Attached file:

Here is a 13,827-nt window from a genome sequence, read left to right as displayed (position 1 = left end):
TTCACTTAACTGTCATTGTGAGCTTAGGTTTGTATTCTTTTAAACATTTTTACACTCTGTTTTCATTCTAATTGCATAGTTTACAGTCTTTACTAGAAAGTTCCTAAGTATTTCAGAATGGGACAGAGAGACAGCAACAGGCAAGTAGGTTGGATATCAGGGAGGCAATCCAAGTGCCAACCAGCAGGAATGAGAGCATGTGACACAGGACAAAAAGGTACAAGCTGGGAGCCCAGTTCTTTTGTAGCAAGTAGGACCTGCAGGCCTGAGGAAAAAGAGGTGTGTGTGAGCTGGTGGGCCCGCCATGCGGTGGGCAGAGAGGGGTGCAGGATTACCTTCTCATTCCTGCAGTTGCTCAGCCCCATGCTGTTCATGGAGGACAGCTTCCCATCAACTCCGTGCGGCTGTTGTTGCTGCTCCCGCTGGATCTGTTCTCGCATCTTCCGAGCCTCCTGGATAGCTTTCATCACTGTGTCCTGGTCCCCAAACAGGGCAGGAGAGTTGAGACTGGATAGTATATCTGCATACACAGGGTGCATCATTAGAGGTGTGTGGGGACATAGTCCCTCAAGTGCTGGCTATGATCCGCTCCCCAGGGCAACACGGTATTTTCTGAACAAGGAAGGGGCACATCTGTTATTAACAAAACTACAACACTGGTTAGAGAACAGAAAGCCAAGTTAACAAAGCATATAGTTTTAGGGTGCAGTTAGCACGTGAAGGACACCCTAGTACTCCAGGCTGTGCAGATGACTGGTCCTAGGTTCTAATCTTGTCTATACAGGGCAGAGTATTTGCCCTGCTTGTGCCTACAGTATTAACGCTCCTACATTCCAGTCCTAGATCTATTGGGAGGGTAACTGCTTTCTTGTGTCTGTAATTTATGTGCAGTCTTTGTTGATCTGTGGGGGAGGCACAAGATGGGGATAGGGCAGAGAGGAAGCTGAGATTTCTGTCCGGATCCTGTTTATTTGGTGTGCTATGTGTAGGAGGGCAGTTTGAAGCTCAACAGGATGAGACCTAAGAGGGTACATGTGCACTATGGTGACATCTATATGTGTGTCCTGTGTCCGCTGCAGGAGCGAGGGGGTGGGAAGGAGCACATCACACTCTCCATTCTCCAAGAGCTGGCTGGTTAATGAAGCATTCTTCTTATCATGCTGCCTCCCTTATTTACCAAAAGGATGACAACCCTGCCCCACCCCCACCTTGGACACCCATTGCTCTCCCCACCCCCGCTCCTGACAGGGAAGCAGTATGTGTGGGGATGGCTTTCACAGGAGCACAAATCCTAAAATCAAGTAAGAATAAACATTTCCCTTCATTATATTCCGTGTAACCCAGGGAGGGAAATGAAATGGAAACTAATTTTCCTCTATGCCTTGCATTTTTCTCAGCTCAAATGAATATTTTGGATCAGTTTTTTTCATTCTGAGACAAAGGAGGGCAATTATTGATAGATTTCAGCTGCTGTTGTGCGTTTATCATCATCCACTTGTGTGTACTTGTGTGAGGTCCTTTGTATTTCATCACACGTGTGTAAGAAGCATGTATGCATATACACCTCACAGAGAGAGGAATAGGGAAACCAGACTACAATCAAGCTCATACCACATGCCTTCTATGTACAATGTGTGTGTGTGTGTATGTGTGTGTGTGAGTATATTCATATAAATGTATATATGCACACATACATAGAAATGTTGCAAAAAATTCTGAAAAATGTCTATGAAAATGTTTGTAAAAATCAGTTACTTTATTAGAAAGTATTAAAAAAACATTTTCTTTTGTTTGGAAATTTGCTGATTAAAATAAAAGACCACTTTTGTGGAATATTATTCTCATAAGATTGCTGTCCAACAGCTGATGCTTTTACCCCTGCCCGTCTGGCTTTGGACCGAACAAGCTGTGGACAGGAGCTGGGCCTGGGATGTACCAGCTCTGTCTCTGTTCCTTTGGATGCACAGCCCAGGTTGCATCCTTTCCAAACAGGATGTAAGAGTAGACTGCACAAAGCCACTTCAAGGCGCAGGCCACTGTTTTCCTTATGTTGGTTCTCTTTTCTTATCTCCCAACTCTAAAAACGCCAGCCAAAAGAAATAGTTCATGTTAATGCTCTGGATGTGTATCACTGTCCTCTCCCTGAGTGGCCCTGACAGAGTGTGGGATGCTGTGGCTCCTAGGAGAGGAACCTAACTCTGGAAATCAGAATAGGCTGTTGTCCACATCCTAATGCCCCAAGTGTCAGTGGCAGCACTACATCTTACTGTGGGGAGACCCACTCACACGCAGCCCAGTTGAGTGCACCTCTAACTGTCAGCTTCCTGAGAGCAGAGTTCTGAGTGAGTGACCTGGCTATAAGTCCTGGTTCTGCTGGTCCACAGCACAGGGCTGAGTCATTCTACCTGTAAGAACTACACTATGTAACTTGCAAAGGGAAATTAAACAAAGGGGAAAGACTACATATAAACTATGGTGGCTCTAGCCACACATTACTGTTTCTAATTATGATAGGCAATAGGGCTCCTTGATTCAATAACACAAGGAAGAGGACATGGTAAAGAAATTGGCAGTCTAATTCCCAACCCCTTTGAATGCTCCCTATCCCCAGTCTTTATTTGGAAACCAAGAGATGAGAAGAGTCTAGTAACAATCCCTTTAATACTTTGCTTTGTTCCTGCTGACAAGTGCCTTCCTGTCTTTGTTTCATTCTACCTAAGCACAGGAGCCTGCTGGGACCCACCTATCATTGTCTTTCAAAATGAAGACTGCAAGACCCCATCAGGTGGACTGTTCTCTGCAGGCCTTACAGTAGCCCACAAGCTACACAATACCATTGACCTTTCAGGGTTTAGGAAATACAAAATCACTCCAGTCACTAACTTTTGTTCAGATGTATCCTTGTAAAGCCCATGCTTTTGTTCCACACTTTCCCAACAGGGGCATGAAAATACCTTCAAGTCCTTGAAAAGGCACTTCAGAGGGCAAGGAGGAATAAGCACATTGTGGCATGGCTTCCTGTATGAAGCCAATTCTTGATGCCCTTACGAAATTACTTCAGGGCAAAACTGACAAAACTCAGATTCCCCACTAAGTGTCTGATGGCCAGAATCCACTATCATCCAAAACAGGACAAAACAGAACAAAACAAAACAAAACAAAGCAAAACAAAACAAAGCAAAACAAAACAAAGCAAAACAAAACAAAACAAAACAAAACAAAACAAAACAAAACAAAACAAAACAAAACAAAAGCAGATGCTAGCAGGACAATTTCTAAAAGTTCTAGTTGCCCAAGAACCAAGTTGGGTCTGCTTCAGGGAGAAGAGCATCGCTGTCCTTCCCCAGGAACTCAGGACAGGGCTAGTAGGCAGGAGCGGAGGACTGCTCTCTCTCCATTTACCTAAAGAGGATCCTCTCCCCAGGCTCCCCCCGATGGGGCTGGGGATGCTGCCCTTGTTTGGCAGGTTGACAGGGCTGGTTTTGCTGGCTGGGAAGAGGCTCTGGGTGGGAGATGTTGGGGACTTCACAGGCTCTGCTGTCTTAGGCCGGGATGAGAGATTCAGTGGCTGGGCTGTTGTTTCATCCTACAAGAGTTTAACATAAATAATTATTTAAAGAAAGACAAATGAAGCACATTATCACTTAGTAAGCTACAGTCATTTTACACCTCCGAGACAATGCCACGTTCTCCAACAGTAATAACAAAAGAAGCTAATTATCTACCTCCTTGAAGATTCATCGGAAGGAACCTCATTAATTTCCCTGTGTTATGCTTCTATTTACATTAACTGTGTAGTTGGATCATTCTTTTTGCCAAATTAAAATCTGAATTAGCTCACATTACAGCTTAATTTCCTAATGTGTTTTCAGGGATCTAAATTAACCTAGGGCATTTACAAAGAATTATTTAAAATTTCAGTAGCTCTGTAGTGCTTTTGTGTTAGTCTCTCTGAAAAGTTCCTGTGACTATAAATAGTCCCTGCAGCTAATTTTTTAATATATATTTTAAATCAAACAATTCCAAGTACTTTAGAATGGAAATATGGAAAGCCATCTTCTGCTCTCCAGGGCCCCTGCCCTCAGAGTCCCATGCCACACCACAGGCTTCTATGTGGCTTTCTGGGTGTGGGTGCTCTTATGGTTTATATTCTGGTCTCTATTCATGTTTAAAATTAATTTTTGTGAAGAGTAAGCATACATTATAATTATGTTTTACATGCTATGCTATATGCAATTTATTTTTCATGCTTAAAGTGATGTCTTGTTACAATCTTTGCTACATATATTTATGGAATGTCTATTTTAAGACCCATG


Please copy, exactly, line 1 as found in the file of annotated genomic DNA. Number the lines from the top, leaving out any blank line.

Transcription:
Here is a 13,827-nt window from a genome sequence, read left to right as displayed (position 1 = left end):